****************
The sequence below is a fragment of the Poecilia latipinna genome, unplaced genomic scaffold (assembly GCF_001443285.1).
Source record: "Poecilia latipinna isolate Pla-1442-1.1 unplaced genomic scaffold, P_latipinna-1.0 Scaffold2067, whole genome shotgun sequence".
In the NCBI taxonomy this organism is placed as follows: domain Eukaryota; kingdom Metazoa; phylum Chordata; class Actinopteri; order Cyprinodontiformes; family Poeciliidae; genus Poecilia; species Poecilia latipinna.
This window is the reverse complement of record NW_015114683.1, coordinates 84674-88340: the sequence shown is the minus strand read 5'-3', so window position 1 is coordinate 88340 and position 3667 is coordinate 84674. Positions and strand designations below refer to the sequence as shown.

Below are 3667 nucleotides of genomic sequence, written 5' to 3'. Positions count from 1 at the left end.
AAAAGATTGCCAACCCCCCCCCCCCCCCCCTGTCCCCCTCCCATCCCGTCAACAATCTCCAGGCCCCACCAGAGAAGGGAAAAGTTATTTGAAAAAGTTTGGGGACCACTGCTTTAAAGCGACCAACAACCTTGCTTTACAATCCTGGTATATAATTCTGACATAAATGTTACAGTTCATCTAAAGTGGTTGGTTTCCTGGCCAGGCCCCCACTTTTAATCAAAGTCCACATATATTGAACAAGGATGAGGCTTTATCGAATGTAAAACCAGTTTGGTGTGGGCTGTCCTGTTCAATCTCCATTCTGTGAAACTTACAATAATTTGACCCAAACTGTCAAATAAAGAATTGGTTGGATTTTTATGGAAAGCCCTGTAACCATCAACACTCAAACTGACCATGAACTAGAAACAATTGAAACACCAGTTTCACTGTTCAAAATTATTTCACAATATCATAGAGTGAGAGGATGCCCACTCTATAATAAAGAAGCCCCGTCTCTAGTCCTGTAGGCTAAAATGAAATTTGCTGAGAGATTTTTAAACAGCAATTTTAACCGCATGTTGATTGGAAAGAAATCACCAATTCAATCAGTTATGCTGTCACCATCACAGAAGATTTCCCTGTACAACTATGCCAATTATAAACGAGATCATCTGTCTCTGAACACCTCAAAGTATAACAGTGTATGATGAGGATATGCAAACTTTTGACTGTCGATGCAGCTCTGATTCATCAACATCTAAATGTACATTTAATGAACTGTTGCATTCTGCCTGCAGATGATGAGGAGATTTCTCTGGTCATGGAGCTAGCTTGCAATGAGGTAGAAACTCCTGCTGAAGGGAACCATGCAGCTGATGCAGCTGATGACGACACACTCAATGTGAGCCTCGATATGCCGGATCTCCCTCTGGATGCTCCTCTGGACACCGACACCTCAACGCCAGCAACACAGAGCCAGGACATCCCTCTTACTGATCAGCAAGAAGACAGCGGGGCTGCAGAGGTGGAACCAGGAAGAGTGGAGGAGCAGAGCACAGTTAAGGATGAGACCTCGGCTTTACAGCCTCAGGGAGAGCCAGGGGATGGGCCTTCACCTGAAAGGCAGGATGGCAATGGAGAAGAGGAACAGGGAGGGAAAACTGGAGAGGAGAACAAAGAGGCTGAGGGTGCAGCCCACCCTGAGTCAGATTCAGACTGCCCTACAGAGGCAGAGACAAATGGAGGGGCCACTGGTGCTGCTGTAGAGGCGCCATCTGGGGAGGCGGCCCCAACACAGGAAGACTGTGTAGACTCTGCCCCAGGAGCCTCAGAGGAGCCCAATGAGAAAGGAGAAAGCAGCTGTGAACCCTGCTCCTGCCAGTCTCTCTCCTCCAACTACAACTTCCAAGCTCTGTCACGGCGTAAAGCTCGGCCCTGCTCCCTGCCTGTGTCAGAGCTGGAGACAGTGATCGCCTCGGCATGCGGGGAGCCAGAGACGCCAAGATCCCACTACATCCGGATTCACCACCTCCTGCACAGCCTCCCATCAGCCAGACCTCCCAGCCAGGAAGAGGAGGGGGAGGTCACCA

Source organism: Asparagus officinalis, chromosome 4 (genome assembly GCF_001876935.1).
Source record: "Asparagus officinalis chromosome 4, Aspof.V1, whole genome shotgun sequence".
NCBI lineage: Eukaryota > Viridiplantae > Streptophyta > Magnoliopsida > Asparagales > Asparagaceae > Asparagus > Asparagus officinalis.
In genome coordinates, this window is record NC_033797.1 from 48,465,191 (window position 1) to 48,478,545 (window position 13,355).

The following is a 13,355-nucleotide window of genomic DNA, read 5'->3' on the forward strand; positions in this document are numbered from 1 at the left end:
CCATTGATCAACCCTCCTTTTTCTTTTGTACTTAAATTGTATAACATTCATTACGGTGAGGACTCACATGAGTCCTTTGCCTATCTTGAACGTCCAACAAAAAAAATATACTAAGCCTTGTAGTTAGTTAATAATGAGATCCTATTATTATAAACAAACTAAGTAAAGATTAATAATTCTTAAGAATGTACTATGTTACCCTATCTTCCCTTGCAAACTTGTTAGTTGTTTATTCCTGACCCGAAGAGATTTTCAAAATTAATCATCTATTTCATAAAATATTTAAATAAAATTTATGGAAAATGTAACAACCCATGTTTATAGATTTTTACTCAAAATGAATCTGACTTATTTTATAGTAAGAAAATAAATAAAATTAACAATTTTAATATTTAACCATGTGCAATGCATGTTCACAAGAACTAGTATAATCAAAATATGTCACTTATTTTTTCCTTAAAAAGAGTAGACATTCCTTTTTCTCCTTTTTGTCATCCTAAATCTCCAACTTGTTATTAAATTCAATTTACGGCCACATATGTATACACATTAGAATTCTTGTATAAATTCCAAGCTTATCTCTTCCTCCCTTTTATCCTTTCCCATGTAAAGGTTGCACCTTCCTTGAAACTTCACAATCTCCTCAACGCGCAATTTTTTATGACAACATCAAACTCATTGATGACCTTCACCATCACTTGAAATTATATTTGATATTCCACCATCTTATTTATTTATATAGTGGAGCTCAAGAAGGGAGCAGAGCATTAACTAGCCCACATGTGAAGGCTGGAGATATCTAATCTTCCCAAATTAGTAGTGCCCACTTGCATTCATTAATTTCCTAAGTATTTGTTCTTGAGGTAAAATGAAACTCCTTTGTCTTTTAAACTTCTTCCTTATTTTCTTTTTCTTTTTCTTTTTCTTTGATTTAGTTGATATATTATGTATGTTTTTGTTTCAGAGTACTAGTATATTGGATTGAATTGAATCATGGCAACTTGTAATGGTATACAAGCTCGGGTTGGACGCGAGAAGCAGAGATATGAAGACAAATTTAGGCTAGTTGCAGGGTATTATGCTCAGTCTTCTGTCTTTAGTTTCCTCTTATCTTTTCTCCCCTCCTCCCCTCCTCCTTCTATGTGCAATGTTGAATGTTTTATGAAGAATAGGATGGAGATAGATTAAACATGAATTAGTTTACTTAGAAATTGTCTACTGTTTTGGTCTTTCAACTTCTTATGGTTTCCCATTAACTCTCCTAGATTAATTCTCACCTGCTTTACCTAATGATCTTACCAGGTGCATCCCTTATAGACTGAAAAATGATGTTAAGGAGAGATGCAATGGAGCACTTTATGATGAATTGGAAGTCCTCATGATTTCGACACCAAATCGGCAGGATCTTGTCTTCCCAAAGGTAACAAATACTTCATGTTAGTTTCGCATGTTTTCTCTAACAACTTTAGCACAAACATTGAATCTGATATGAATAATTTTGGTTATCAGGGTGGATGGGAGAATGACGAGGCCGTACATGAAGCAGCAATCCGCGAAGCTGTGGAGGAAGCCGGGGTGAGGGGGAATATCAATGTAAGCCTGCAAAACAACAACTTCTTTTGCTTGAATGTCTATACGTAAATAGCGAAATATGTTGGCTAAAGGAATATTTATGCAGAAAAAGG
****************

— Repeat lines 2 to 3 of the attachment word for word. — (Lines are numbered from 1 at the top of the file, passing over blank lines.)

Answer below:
Source record: "Poecilia latipinna isolate Pla-1442-1.1 unplaced genomic scaffold, P_latipinna-1.0 Scaffold2067, whole genome shotgun sequence".
In the NCBI taxonomy this organism is placed as follows: domain Eukaryota; kingdom Metazoa; phylum Chordata; class Actinopteri; order Cyprinodontiformes; family Poeciliidae; genus Poecilia; species Poecilia latipinna.